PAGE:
Leveraging the transport sector to mitigate long-term climate policy costs in China: a behavioural perspective
Meriem Hamdi-Cherif, Jun Li, Eoin Ó Broin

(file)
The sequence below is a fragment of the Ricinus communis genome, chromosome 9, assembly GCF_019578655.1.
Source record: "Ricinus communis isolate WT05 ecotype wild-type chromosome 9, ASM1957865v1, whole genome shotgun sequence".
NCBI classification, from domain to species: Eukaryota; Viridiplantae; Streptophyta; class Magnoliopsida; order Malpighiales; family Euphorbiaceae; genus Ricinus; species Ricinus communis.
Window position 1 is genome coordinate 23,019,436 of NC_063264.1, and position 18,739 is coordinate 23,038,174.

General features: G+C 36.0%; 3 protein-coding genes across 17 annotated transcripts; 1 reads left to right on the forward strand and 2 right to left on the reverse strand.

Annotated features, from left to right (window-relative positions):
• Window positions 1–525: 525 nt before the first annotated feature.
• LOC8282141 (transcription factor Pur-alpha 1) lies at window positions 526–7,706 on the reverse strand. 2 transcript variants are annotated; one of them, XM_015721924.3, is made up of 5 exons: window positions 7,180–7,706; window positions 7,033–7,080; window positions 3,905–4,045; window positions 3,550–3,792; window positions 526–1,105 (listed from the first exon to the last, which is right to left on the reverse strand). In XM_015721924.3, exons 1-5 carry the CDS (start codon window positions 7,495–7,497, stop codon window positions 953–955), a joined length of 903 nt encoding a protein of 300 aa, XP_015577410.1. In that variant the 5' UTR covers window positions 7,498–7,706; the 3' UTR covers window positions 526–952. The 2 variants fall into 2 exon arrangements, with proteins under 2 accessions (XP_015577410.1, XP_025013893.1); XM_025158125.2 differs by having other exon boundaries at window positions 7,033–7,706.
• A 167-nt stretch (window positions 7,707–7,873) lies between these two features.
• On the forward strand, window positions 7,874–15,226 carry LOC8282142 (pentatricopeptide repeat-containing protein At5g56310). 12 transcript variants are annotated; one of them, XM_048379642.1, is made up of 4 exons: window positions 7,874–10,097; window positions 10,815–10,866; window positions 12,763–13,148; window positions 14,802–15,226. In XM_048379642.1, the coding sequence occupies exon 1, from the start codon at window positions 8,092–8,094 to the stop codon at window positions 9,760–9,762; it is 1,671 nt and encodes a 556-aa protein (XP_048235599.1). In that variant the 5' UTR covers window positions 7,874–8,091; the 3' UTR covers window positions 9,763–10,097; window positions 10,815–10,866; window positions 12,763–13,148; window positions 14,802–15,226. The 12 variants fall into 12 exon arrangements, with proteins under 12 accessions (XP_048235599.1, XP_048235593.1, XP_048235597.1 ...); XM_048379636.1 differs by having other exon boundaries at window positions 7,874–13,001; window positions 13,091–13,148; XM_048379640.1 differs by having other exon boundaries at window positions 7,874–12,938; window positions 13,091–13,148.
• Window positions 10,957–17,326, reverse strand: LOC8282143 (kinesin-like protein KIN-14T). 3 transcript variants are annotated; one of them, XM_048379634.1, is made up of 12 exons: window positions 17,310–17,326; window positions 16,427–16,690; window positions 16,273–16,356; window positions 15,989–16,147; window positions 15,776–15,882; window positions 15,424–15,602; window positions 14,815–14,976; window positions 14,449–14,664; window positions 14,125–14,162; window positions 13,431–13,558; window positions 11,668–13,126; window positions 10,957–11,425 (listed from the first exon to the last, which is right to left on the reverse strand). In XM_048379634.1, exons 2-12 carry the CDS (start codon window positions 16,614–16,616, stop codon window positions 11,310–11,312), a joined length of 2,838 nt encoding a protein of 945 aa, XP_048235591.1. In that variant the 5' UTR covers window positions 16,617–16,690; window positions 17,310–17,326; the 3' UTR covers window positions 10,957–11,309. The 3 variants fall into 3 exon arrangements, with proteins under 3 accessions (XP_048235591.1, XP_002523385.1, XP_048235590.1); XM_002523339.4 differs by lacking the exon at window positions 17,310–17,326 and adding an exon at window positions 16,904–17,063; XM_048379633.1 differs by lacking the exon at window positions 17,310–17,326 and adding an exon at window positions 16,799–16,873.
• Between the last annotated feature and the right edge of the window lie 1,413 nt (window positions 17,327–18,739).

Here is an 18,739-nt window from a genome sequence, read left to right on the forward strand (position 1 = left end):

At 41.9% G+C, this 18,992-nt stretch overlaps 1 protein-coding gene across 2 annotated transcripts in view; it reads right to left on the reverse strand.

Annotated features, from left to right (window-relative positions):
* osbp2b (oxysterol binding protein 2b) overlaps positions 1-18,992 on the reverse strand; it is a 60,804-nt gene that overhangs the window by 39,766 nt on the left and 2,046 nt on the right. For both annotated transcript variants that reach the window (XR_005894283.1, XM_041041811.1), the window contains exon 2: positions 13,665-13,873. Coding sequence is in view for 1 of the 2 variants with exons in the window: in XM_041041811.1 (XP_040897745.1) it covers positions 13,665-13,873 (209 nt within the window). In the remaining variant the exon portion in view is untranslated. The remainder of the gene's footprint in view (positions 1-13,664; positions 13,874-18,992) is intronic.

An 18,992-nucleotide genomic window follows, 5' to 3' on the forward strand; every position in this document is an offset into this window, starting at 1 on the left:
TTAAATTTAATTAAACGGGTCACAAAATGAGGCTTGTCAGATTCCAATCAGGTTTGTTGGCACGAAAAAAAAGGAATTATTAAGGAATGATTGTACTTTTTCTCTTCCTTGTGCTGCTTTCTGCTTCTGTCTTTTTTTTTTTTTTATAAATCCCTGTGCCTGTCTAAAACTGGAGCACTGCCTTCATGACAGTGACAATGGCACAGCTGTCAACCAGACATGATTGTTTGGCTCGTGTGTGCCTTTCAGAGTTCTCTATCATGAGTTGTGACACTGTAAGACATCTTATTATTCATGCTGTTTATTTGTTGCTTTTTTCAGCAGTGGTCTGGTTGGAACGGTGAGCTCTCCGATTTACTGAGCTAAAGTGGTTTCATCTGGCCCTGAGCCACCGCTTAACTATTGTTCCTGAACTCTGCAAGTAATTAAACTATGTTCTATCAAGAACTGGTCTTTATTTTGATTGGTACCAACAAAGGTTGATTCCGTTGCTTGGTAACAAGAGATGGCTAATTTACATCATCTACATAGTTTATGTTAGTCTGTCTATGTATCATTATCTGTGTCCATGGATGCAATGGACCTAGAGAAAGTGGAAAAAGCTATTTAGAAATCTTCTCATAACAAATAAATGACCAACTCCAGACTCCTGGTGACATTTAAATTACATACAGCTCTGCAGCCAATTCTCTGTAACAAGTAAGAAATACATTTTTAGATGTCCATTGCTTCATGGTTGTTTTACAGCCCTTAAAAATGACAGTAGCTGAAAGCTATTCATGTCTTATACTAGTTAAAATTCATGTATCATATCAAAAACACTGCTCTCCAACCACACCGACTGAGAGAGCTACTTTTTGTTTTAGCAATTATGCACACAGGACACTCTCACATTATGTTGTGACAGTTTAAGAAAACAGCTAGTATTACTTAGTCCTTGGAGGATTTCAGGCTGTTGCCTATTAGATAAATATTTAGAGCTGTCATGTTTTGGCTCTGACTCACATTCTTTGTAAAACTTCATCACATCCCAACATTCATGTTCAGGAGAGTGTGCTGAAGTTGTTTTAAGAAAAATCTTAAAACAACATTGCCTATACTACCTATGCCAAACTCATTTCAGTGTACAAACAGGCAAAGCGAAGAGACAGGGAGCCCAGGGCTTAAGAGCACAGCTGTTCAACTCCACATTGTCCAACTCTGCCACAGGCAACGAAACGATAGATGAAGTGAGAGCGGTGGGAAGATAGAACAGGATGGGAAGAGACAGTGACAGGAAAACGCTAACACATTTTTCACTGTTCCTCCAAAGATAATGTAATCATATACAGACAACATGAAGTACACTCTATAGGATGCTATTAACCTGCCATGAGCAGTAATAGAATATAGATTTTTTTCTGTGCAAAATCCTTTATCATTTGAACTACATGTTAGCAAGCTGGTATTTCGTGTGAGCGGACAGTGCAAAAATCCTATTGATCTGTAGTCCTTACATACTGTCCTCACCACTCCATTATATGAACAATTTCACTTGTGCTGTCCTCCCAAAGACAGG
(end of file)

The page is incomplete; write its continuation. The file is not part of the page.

High transition costs remain a major barrier to deeply decarbonizing sectors such as transport in many developing countries. Choice of mode and complementary policies are critical to shaping the costs of climate mitigation in the transport sector. This paper investigates the potentials offered by combined technological and behavioural changes stimulated by strategic infrastructure deployment that can facilitate decarbonization of transport in China. Our study is carried out using IMACLIM-R, a state-of-the-art integrated assessment model, which includes a detailed representation of transport dynamics by incorporating the behavioural determinants of mobility in a standard transport modelling framework. More specifically, this behavioural representation considers (i) the spatial organization of residential dwellings and industrial production, (ii) modal shift induced by transport infrastructure deployment and (iii) the intensity of freight transport production and distribution processes. It is found that supplementing carbon pricing with behavioural measures and a decoupling of economic activity from mobility needs can efficiently promote a modal shift towards low-carbon transport modes and reallocate the sectoral distribution of mitigation efforts. This in turn would significantly reduce the macro-economic impacts of deeply decarbonizing Chinese transport activities over the next decades. Complementary policies should focus on infrastructure, fiscal incentives, land-use, building regulations and other policies affecting the ways urban activities are distributed within the city’s boundary, along with industrial policies and other regulations that affect where firms choose to locate.